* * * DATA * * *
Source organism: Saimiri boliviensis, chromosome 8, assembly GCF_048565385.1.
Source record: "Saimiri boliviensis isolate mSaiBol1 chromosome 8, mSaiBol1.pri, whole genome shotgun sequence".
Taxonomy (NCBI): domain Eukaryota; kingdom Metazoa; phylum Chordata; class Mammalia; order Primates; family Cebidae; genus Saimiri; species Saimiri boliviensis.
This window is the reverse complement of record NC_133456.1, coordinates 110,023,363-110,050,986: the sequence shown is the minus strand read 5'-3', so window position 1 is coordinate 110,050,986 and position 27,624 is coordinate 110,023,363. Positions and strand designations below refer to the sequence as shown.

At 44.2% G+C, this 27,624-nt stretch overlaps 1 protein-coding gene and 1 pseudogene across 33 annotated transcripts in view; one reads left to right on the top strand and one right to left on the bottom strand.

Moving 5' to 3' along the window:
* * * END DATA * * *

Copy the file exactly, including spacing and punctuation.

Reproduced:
Source organism: Saimiri boliviensis, chromosome 8, assembly GCF_048565385.1.
Source record: "Saimiri boliviensis isolate mSaiBol1 chromosome 8, mSaiBol1.pri, whole genome shotgun sequence".
Taxonomy (NCBI): domain Eukaryota; kingdom Metazoa; phylum Chordata; class Mammalia; order Primates; family Cebidae; genus Saimiri; species Saimiri boliviensis.
This window is the reverse complement of record NC_133456.1, coordinates 110,023,363-110,050,986: the sequence shown is the minus strand read 5'-3', so window position 1 is coordinate 110,050,986 and position 27,624 is coordinate 110,023,363. Positions and strand designations below refer to the sequence as shown.

At 44.2% G+C, this 27,624-nt stretch overlaps 1 protein-coding gene and 1 pseudogene across 33 annotated transcripts in view; one reads left to right on the top strand and one right to left on the bottom strand.

Moving 5' to 3' along the window: